The engine has a 3.87 in × 4.13 in (98.3 mm × 104.9 mm) bore and stroke, resulting in a total calculated displacement of 6,369 cc (6.4 L; 388.7 cu in). Despite having to meet emission regulations, the engine was able to increase horsepower ratings to 350 hp (261 kW) and torque to 650 lb⋅ft (881 N⋅m) at the flywheel. Horsepower and torque are achieved at 3,000 rpm and 2,000 rpm respectively. It also features a compound VGT turbo system. Air enters the low-pressure turbo (the larger of the two) and is fed into the high-pressure turbo (the smaller of the two), then is directed into the engine or intercooler. This system is designed to result in reduced turbo lag when accelerating from a stop. The series-turbo system is set up to provide a better throttle response while in motion to give a power flow more like a naturally aspirated engine. The 6.4 L also has a DPF and dual EGR coolers which are capable of reducing exhaust gas temps by up to 1,000 degrees before they reach the EGR valve and mix with the intake charge. The DPF traps soot and particulates from the exhaust and virtually eliminates the black smoke that most diesel engines expel upon acceleration. The engine computer is programmed to periodically inject extra fuel in the exhaust stroke of the engine (which is called a DPF Regen or regeneration) to burn off soot that accumulates in the DPF. This engine is designed to only run on ultra low sulfur diesel (ULSD) fuel which has no more than 15 ppm sulfur content; using regular diesel fuel results in emission equipment malfunctions and violates manufacturer warranties.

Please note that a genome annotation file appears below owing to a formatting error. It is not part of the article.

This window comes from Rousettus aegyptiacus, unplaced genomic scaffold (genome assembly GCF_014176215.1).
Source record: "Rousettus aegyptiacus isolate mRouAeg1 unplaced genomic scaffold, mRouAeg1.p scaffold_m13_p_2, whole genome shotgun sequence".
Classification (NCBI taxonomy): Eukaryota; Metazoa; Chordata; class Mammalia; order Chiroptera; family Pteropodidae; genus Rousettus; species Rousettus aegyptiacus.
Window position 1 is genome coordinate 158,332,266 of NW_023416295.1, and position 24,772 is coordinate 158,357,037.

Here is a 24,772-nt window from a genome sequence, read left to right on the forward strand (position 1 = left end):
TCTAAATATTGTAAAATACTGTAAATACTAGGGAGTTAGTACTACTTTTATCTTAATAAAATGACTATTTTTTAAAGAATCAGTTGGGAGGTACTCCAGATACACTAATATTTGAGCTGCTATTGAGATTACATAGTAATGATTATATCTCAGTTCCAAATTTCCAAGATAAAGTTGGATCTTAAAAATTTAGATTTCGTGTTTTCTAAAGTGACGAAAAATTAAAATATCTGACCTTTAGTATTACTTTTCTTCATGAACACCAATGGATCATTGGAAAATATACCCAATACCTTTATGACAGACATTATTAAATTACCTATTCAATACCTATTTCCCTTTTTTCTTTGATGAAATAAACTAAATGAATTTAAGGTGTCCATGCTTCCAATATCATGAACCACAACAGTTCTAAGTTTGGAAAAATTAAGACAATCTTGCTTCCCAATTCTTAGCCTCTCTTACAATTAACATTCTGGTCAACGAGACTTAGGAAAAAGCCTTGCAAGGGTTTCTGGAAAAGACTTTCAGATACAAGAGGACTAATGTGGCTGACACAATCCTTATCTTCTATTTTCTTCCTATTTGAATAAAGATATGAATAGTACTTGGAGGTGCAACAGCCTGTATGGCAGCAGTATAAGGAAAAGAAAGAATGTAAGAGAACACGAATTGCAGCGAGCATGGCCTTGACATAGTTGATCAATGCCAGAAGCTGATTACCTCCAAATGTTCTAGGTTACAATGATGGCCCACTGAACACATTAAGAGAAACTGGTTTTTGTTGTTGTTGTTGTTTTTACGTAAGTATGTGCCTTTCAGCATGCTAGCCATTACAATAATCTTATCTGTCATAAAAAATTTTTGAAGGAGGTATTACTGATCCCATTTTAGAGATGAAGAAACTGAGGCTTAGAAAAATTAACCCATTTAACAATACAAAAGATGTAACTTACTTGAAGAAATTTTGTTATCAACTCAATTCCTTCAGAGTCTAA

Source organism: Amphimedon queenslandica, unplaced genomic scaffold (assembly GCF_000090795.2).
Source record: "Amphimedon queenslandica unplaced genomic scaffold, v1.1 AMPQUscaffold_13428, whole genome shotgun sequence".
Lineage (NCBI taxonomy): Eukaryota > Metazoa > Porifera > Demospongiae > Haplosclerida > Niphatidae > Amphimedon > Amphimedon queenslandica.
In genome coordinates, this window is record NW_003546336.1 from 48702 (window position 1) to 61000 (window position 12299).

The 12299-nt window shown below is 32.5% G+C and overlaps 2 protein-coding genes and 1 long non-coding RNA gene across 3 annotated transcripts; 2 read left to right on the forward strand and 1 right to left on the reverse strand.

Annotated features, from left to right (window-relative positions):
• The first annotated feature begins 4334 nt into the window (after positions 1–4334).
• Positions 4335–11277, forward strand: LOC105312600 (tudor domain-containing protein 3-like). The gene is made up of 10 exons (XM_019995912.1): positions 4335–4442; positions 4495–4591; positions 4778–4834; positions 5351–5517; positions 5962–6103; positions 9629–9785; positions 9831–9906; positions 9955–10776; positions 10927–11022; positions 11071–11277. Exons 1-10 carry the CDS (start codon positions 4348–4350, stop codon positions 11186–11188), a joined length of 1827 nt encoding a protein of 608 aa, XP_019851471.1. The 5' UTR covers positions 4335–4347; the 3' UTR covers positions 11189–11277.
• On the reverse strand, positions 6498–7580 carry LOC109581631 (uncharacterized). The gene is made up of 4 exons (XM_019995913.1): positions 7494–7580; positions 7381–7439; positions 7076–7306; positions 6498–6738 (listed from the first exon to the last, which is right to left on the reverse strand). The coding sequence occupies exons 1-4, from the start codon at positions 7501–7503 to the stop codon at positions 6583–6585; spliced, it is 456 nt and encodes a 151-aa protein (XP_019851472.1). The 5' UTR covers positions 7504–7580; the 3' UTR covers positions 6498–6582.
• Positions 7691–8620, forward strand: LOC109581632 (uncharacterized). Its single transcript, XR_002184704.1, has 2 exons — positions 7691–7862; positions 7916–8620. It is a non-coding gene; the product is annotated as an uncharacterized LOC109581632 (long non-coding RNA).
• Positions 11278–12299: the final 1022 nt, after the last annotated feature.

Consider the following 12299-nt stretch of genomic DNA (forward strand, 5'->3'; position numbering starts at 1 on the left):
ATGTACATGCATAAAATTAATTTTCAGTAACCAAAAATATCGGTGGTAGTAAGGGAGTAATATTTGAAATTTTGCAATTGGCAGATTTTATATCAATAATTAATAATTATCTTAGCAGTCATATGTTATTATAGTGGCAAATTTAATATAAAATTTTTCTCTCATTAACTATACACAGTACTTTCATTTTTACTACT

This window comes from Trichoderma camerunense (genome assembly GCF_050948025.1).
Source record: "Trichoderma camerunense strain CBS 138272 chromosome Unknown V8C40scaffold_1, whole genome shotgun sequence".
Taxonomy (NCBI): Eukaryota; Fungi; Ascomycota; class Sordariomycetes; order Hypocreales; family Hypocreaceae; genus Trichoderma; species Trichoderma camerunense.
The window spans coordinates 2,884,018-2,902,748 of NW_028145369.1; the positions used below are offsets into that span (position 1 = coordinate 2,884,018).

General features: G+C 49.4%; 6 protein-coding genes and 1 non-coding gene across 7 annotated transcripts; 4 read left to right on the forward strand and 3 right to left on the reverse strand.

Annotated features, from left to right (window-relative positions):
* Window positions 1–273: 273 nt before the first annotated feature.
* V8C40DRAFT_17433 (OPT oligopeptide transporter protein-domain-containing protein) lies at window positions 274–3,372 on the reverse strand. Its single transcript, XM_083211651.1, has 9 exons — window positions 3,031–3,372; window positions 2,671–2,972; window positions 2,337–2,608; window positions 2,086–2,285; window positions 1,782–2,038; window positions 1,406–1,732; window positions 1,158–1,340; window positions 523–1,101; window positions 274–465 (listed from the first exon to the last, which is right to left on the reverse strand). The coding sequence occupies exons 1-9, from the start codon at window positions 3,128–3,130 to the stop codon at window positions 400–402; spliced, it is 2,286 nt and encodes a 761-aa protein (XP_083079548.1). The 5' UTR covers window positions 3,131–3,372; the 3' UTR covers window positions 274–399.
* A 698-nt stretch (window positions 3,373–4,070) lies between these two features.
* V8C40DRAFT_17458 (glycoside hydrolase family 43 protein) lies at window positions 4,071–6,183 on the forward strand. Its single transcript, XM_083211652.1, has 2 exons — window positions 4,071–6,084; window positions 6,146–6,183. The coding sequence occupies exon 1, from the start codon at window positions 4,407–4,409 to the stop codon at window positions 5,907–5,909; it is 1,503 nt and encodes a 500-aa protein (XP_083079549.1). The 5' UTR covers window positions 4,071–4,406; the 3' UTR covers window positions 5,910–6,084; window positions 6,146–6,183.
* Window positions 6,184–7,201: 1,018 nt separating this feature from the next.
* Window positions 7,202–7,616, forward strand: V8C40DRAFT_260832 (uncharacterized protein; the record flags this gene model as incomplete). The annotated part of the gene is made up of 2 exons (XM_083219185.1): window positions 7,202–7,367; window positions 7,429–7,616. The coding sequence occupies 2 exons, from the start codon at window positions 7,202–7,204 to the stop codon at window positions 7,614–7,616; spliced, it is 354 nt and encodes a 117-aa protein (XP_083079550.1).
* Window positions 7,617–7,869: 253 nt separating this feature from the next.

The 6.4L has had one recall (safety product recall 07S49 was released on March 23, 2007) that addresses the potential for flames to come from the tailpipe of the truck. This problem arises from the DPF which is part of the diesel after-treatment system. A PCM recalibration was released to eliminate the possibility of excessive exhaust temperatures combined with certain rare conditions resulting from what is becoming known as a "thermal event".

Key specificationsEdit

Common issuesEdit

  • Piston ring failures in #7 and #8 cylinders due to regeneration process. During regeneration, fuel is injected during the exhaust stroke in order to increase the exhaust temperature for DPF cleaning. This exposes the piston rings to excessive heat which eventually causes the piston rings to lose tension, causing low to no compression (compression skip) and excessive blow-by.
  • Rocker arm tips impacting (especially on lower geared trucks) due to higher pressure on valve-train (that was not upgraded from the 6.0 liter engine design) after 100,000 to 150,000 mi (160,000 to 240,000 km).
  • Turbo-charger bearing seal failures (which in turn allows engine lubricating oil to leak past the bearing seal) due to regeneration process pushing high exhaust temperatures thru the turbo-charger. This condition will precipitate premature clogging of the DPF, which then causes the engine to stay in regeneration mode. If this condition is not corrected quickly, the leaking seal will eventually allow all the engine oil to be pumped out of the engine through the exhaust, causing complete engine failure due to lack of lubrication.